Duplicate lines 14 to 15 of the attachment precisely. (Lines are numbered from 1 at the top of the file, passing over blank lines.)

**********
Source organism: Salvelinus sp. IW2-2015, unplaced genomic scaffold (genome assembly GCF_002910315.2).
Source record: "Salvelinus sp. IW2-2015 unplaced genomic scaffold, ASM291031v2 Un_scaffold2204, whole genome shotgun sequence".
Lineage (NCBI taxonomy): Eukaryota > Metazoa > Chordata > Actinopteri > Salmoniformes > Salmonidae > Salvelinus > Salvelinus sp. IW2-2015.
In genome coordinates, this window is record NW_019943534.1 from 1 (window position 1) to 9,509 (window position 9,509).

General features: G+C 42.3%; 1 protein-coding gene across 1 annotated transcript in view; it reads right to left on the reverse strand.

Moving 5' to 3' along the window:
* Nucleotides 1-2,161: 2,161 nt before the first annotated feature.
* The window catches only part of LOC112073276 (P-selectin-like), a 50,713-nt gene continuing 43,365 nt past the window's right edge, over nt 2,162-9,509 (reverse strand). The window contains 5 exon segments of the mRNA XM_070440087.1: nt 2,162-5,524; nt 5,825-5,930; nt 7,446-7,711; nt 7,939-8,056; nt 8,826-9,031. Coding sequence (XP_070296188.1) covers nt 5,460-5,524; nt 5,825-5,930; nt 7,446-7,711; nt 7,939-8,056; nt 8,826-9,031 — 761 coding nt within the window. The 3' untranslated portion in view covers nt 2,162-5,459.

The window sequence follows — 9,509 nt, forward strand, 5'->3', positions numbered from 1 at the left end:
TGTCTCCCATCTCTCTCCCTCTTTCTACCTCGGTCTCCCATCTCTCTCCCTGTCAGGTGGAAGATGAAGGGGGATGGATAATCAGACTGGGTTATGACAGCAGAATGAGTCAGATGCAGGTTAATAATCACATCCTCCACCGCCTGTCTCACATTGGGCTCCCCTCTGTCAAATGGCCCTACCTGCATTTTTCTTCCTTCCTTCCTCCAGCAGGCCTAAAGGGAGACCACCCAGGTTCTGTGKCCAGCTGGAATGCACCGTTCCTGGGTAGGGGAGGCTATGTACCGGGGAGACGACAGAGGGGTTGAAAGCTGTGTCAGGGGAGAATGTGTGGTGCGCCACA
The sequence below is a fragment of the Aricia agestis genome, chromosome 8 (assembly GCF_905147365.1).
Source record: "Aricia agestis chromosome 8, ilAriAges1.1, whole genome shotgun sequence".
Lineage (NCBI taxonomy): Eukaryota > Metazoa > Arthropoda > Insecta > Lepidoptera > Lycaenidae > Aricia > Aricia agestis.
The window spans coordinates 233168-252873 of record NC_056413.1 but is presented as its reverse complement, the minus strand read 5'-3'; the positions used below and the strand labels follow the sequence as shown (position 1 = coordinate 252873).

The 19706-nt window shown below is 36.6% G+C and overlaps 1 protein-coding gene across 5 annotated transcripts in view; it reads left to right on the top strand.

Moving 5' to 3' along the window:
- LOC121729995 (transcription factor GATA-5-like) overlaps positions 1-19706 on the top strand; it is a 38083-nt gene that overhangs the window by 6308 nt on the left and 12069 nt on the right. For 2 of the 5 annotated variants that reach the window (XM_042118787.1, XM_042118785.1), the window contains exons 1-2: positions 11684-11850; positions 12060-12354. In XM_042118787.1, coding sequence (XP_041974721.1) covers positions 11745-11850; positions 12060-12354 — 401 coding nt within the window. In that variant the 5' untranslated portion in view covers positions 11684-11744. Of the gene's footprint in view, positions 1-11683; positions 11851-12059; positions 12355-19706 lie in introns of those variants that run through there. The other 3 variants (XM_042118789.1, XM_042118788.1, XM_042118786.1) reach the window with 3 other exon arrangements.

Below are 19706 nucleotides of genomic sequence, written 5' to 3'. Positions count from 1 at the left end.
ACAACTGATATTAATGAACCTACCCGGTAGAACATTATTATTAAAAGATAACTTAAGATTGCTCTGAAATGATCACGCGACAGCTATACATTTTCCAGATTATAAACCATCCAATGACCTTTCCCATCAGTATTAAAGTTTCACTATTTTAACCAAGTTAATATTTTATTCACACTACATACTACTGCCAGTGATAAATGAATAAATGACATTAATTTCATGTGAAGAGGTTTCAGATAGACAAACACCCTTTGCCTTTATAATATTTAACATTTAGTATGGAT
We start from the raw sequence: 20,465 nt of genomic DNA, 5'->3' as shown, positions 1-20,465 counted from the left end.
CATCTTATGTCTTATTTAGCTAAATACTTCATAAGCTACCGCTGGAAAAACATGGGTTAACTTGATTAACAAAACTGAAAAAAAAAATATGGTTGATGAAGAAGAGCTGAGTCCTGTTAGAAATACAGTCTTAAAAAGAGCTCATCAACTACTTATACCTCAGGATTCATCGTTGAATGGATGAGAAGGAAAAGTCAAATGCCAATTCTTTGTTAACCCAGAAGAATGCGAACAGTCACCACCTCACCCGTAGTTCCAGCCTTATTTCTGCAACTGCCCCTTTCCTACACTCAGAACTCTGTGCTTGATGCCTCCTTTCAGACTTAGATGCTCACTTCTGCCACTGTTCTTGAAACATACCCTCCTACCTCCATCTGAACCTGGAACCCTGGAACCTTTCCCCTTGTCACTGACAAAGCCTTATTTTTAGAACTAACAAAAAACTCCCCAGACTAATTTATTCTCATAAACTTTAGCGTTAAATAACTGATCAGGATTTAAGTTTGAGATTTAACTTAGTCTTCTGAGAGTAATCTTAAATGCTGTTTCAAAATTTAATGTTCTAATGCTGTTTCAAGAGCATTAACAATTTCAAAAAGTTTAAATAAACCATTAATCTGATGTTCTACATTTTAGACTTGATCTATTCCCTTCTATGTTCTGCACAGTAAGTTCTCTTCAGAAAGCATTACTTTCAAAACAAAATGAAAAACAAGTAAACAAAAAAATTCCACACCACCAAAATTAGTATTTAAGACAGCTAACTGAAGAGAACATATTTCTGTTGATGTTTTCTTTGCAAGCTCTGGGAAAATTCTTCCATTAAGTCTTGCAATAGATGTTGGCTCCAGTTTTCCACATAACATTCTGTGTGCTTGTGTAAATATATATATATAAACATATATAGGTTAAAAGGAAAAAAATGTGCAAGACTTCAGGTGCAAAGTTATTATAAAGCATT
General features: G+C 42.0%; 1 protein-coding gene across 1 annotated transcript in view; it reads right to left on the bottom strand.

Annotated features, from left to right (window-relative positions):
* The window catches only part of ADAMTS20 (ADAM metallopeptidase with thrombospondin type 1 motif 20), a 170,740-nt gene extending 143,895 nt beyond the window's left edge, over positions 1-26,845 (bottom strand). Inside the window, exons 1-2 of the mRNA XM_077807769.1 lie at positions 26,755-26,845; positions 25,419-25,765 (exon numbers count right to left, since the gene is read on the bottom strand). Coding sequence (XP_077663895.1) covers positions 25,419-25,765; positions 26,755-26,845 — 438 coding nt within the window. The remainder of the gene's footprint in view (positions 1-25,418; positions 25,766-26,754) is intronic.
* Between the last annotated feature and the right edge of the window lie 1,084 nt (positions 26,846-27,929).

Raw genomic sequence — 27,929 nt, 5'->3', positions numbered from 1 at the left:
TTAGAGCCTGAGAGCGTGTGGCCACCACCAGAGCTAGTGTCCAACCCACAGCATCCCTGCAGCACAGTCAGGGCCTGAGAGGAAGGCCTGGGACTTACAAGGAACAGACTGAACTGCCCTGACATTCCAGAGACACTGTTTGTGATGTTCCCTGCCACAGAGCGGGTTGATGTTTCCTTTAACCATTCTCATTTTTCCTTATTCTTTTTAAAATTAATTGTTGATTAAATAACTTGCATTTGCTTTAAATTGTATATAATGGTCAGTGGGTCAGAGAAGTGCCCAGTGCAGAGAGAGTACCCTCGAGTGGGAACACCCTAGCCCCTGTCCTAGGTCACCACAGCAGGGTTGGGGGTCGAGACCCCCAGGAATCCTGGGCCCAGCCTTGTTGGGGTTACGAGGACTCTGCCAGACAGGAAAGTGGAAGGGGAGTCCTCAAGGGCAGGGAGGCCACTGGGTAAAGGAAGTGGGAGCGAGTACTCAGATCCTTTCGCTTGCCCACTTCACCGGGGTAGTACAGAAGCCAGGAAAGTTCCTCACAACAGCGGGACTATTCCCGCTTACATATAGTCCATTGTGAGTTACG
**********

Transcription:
The window spans coordinates 233168-252873 of record NC_056413.1 but is presented as its reverse complement, the minus strand read 5'-3'; the positions used below and the strand labels follow the sequence as shown (position 1 = coordinate 252873).

The 19706-nt window shown below is 36.6% G+C and overlaps 1 protein-coding gene across 5 annotated transcripts in view; it reads left to right on the top strand.